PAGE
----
Asked whether the pan-generational cast of characters at Umbria 2013, who hail from Italy’s various regions, projected a collective aesthetic that could be construed in any way as “Italian,” Guidi emailed that, although “probably some of us pay stronger attention to the melodic side of things,” he did not think so. “Today’s young musicians are highly trained in all areas, and play with countless different approaches but often lack spontaneity,” he added. “Perhaps things that are more interesting are still overwhelmed. The purpose of ‘Young Jazz’ is to discover the underground rivers that deviate from the main stream.”
“There’s a difference between an Italian jazz player and a player of Italian jazz,” clarinetist Gabriele Mirabassi elaborated. “Italian jazz is not a community. We don’t debate what we are, where we’re going to bring this music. When I was younger, I was one among a group of people who was ideologically into trying to do something of our own. I did things with accordions, arrangements of Italian traditional folk songs, and so on. But I failed.”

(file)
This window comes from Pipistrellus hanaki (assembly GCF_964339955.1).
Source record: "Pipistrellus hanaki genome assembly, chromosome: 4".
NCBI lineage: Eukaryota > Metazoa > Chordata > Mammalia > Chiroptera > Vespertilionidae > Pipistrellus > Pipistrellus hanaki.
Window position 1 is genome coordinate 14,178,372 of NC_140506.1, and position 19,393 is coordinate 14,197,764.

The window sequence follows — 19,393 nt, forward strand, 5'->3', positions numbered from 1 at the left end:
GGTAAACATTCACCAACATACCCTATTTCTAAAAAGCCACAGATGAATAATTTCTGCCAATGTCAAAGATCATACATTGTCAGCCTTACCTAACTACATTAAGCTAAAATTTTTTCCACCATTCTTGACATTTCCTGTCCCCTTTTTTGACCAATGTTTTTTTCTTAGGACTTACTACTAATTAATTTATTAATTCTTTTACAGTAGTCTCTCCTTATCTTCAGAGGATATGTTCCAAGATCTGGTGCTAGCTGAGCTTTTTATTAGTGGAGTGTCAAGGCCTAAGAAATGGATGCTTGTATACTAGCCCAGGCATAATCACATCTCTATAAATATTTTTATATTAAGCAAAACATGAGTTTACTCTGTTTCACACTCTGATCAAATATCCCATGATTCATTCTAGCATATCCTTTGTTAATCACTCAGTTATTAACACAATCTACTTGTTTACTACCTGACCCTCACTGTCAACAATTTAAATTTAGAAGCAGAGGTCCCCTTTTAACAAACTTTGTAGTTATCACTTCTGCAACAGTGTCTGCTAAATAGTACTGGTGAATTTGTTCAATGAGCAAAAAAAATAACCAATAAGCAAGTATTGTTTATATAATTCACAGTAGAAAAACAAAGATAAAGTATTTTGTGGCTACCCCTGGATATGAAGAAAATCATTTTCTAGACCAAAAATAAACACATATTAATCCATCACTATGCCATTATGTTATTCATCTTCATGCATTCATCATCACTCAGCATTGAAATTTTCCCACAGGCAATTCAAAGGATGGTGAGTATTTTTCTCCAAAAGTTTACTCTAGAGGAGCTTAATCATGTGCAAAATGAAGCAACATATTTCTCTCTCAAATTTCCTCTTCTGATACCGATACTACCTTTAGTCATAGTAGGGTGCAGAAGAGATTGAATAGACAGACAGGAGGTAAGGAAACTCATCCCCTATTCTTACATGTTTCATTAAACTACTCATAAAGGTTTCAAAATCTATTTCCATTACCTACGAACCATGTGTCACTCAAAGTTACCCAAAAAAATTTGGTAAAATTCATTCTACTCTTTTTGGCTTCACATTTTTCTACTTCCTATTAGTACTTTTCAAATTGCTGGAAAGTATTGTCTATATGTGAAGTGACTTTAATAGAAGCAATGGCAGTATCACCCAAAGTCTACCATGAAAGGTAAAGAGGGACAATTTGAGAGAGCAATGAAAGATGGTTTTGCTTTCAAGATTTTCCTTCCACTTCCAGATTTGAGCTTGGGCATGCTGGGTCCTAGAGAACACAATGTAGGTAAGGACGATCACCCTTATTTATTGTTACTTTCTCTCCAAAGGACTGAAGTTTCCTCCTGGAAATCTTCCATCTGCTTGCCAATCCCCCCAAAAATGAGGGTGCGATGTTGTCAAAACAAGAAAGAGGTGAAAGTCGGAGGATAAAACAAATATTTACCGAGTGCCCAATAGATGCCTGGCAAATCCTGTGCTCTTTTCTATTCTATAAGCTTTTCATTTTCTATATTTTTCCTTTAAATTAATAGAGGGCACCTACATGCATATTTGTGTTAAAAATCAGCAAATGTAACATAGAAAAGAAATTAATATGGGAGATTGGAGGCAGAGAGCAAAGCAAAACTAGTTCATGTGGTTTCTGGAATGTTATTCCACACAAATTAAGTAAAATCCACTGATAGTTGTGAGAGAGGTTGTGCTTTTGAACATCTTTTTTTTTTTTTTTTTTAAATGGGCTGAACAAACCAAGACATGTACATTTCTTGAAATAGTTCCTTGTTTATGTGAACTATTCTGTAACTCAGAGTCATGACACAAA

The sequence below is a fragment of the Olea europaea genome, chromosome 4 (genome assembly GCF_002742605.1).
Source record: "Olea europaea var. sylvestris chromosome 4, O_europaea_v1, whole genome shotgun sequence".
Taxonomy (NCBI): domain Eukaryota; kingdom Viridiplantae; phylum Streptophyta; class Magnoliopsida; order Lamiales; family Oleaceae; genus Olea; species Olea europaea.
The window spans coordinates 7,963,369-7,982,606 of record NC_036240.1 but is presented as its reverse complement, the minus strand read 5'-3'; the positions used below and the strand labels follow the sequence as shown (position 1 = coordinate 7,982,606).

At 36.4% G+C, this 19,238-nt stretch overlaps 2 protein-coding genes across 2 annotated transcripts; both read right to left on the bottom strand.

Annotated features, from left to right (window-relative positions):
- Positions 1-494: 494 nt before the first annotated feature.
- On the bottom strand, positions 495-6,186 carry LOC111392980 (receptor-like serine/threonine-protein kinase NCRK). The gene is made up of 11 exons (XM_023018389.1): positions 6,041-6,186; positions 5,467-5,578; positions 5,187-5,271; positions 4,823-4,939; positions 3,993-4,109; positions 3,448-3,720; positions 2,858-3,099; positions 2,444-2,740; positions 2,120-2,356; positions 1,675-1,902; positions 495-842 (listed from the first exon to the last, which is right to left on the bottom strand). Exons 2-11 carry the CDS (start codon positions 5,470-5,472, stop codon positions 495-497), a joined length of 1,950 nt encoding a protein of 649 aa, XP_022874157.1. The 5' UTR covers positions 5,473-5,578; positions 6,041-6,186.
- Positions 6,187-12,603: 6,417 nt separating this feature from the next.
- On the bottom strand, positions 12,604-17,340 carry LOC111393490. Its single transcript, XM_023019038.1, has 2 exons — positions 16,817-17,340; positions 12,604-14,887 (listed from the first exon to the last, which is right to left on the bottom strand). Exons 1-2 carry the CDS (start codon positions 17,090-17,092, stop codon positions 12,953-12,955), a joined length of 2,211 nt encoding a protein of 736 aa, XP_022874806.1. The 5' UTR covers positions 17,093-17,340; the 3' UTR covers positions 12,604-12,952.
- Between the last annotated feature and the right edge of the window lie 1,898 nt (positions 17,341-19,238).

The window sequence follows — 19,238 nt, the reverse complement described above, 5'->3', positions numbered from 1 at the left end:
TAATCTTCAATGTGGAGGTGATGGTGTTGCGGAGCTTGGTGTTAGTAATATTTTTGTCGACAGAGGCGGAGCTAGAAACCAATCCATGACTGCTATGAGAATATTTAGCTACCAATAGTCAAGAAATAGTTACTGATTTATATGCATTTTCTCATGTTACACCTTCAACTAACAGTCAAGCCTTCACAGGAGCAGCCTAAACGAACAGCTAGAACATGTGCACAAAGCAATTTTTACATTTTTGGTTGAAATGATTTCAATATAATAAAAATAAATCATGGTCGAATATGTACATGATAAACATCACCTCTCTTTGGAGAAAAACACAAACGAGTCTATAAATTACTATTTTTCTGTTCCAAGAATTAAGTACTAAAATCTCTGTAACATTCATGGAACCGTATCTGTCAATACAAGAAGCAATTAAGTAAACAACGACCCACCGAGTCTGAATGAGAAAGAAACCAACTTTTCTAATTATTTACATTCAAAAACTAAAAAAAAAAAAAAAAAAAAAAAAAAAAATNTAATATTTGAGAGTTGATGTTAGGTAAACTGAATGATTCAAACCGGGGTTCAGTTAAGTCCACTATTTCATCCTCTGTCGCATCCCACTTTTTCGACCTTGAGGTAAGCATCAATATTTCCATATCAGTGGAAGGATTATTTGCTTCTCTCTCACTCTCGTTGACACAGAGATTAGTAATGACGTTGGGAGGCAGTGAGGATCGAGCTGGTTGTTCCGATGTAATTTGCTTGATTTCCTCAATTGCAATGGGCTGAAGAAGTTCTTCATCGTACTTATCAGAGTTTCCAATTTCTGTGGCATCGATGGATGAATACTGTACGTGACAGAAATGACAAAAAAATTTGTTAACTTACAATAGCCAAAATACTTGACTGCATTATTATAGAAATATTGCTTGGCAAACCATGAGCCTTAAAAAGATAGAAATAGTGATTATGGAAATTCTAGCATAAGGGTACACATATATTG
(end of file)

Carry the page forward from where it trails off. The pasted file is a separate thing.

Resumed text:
Himself a native Perugian, Mirabassi, 47, observed that Italy became a nation only 150 years ago. “There are hills everywhere, and on top of each hill is an ancient town completely surrounded by walls, from which they will throw boiling oil on the heads of visitors,” he said. “From Perugia, you can see Assisi. We had maybe 50 years of blood wars with Assisi. We speak different accents. We have different gastronomic customs. We have a phrase, campanilismo. Campanile is the tower bell. Each tower bell symbolizes a town which protects itself from the next tower bell.”
In Fresu’s view, this trope of independence and individuality—the notion that “in Italian jazz, everyone is an island unto themself,” as Bollani once remarked—“is fantastic, because you can try to mix all these experiences: people who play the new bebop music, or play jazz with the music of Naples, or with opera, or with the chanson, or with Mediterranean music.”
Both the aforementioned represent that sensibility, as does Rea, who has refracted his own influence tree—Neapolitan melodies, Puccini, classical music, ‘70s prog rock, and hardcore jazz learned on trial-by-fire gigs with American masters like Lee Konitz and Chet Baker—into a distinctive, pan-Mediterranean style. “I want to improvise on the repertoire I grew up with,” Rea stated matter-of-factly, explaining his inclusive stance. “There is nothing ideological. It’s playing my emotions. At the beginning, we were imitating the Americans, obviously, and then we tried to mix. Sometimes we made big mistakes, but from these big mistakes sometimes something happened. It’s a kind of Italian approach.”